Pacific Sisters

Pacific Sisters is an art collective of fashion activists that embrace their Māori, Pacific and Queer identities unique to Aotearoa New Zealand. Formed in 1992, their groundbreaking work weaves Moana-based heritage art and cultural practices into contemporary art forms, a practice which has been instrumental in highlighting the urban style of an Aotearoa-born Pacific generation. The collective has a core of eight to twelve members which can expand according to their projects and availability. Involved in Te Pu o Te Wheke are: Rosanna Raymond, Ema Lyon, Ani O’Neill, Feeonaa Clifton (née Wall), Salvador Brown, Ruth Woodbury, Nephi Tupaea, and Suzanne Tamaki.

This ever-evolving group of multi-disciplinary artists work as individuals across many art forms, film, music, fashion, and delight in coming together to create collaborative opportunities for fashion activism. Their work, encompassing everything from small-scale workshops to large-scale exhibitions, is reflective of the connections they have found with Pacific stories, lands, peoples, and each other, asserting both Tagata Moana and Pākehā identities.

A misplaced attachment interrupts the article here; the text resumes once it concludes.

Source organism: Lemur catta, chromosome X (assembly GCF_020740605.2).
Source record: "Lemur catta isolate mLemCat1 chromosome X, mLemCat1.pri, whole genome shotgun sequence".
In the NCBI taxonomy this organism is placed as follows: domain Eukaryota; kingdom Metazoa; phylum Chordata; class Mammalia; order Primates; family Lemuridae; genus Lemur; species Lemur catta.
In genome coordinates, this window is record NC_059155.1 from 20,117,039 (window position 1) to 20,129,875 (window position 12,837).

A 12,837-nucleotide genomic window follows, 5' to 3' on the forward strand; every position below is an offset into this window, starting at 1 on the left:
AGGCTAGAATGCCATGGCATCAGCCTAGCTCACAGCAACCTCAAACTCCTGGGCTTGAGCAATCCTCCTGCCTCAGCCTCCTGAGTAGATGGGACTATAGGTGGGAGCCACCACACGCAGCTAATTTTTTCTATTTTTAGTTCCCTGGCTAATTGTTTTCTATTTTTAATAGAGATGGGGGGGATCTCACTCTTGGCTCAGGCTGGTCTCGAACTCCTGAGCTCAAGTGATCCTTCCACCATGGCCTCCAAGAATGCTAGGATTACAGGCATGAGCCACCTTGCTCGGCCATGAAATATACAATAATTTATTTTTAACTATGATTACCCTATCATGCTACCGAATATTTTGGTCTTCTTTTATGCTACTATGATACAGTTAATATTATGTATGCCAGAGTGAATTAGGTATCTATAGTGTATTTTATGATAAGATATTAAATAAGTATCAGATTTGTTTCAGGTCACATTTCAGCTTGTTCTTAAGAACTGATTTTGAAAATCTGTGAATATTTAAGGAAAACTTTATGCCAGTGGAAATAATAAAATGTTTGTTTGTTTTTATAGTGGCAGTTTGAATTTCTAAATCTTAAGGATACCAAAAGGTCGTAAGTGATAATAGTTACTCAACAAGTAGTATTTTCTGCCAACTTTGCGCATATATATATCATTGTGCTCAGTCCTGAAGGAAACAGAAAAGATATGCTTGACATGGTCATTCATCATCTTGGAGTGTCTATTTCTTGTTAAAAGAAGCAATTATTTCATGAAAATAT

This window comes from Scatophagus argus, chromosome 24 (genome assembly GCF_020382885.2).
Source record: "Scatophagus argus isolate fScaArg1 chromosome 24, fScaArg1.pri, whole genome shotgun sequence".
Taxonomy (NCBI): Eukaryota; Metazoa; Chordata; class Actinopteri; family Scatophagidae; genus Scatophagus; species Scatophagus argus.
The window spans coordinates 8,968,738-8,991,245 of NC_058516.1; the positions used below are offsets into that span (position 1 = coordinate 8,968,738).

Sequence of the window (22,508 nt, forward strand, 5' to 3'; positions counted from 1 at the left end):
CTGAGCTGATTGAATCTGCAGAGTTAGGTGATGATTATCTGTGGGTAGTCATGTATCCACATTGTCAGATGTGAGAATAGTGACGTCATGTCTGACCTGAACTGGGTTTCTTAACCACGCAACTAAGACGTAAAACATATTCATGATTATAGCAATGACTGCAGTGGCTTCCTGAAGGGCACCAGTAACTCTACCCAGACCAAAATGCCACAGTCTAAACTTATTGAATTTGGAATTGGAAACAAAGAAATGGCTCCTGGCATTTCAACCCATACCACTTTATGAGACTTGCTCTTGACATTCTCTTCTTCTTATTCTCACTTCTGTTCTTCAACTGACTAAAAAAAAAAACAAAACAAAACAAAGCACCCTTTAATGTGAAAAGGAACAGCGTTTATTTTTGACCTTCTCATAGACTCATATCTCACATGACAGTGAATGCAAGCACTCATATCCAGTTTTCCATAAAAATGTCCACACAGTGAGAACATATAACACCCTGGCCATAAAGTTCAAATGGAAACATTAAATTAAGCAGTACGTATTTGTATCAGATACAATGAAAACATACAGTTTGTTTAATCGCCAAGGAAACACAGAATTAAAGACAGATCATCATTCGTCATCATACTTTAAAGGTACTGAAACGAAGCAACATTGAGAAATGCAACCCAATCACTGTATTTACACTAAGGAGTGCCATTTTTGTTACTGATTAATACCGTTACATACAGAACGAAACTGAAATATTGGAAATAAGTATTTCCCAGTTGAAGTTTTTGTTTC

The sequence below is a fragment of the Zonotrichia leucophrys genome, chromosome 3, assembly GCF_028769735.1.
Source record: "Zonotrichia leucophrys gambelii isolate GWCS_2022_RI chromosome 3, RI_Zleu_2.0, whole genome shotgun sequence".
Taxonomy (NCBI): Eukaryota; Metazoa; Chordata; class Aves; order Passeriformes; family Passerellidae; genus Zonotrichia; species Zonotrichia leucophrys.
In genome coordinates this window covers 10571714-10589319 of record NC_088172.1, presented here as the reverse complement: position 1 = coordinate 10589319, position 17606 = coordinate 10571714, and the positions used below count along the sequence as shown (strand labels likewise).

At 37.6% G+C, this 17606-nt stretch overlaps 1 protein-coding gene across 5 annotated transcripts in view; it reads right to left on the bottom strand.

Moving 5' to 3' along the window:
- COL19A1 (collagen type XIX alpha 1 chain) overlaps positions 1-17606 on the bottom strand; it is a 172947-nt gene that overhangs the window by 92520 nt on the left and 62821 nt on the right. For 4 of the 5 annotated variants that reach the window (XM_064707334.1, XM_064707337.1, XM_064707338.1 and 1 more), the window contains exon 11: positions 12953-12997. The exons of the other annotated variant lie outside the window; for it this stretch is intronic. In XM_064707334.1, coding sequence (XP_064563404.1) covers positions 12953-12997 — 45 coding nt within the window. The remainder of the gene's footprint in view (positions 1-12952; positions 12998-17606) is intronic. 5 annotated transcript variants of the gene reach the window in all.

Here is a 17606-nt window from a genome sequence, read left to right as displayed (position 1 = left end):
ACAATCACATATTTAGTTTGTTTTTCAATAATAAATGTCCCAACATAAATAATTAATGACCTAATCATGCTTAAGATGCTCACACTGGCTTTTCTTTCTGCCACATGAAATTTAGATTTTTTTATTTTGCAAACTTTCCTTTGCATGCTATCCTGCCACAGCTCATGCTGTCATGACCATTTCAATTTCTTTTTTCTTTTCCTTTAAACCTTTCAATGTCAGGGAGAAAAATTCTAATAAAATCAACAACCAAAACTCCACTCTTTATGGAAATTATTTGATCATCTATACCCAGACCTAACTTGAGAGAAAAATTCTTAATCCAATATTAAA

Pacific Sisters have had many notable career highlights, including presenting an opening acti.VĀ.tion for Bottled Ocean in 1994 at Toi o Tāmaki Auckland Art Gallery, taking a delegation of 40 Pacific Sisters and supporters to the Festival of Pacific Arts in Samoa in 1996, and supporting Lisa Reihana at the Biennale of Sydney opening in 2000. Pacific Sisters’ first major retrospective, Pacific Sisters: He Toa Taera Fashion Activists, was exhibited at Te Papa Tongawera Museum of New Zealand in 2018, and Toi o Tāmaki Auckland Art Gallery in 2019.